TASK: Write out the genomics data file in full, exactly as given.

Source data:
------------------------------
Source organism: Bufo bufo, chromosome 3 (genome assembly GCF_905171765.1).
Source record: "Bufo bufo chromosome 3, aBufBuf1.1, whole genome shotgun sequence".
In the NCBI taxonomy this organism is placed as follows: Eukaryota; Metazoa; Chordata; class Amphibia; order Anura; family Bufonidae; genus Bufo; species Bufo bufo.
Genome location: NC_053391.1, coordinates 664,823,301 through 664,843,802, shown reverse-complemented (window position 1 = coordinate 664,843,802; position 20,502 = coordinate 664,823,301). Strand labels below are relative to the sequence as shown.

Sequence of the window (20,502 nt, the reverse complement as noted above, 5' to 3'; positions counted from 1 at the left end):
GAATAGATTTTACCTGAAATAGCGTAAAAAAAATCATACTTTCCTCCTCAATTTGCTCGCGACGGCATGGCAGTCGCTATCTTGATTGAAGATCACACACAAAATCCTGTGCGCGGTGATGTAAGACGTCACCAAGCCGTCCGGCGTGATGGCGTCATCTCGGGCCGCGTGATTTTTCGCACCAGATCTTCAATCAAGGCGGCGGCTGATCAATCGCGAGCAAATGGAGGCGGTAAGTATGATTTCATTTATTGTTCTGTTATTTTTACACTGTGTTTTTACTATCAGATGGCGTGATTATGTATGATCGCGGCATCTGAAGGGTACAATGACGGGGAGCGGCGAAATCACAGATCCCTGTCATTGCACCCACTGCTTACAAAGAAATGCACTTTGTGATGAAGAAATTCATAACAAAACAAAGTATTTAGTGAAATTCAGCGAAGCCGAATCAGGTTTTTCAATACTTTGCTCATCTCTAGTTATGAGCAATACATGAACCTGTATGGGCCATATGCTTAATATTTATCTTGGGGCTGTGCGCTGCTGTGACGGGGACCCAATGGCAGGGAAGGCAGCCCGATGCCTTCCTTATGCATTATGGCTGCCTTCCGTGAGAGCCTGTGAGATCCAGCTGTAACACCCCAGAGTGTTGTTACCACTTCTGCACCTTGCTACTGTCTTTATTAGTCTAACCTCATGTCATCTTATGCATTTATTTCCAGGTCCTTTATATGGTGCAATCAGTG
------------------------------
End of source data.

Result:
Source organism: Bufo bufo, chromosome 3 (genome assembly GCF_905171765.1).
Source record: "Bufo bufo chromosome 3, aBufBuf1.1, whole genome shotgun sequence".
In the NCBI taxonomy this organism is placed as follows: Eukaryota; Metazoa; Chordata; class Amphibia; order Anura; family Bufonidae; genus Bufo; species Bufo bufo.
Genome location: NC_053391.1, coordinates 664,823,301 through 664,843,802, shown reverse-complemented (window position 1 = coordinate 664,843,802; position 20,502 = coordinate 664,823,301). Strand labels below are relative to the sequence as shown.

Sequence of the window (20,502 nt, the reverse complement as noted above, 5' to 3'; positions counted from 1 at the left end):
GAATAGATTTTACCTGAAATAGCGTAAAAAAAATCATACTTTCCTCCTCAATTTGCTCGCGACGGCATGGCAGTCGCTATCTTGATTGAAGATCACACACAAAATCCTGTGCGCGGTGATGTAAGACGTCACCAAGCCGTCCGGCGTGATGGCGTCATCTCGGGCCGCGTGATTTTTCGCACCAGATCTTCAATCAAGGCGGCGGCTGATCAATCGCGAGCAAATGGAGGCGGTAAGTATGATTTCATTTATTGTTCTGTTATTTTTACACTGTGTTTTTACTATCAGATGGCGTGATTATGTATGATCGCGGCATCTGAAGGGTACAATGACGGGGAGCGGCGAAATCACAGATCCCTGTCATTGCACCCACTGCTTACAAAGAAATGCACTTTGTGATGAAGAAATTCATAACAAAACAAAGTATTTAGTGAAATTCAGCGAAGCCGAATCAGGTTTTTCAATACTTTGCTCATCTCTAGTTATGAGCAATACATGAACCTGTATGGGCCATATGCTTAATATTTATCTTGGGGCTGTGCGCTGCTGTGACGGGGACCCAATGGCAGGGAAGGCAGCCCGATGCCTTCCTTATGCATTATGGCTGCCTTCCGTGAGAGCCTGTGAGATCCAGCTGTAACACCCCAGAGTGTTGTTACCACTTCTGCACCTTGCTACTGTCTTTATTAGTCTAACCTCATGTCATCTTATGCATTTATTTCCAGGTCCTTTATATGGTGCAATCAGTG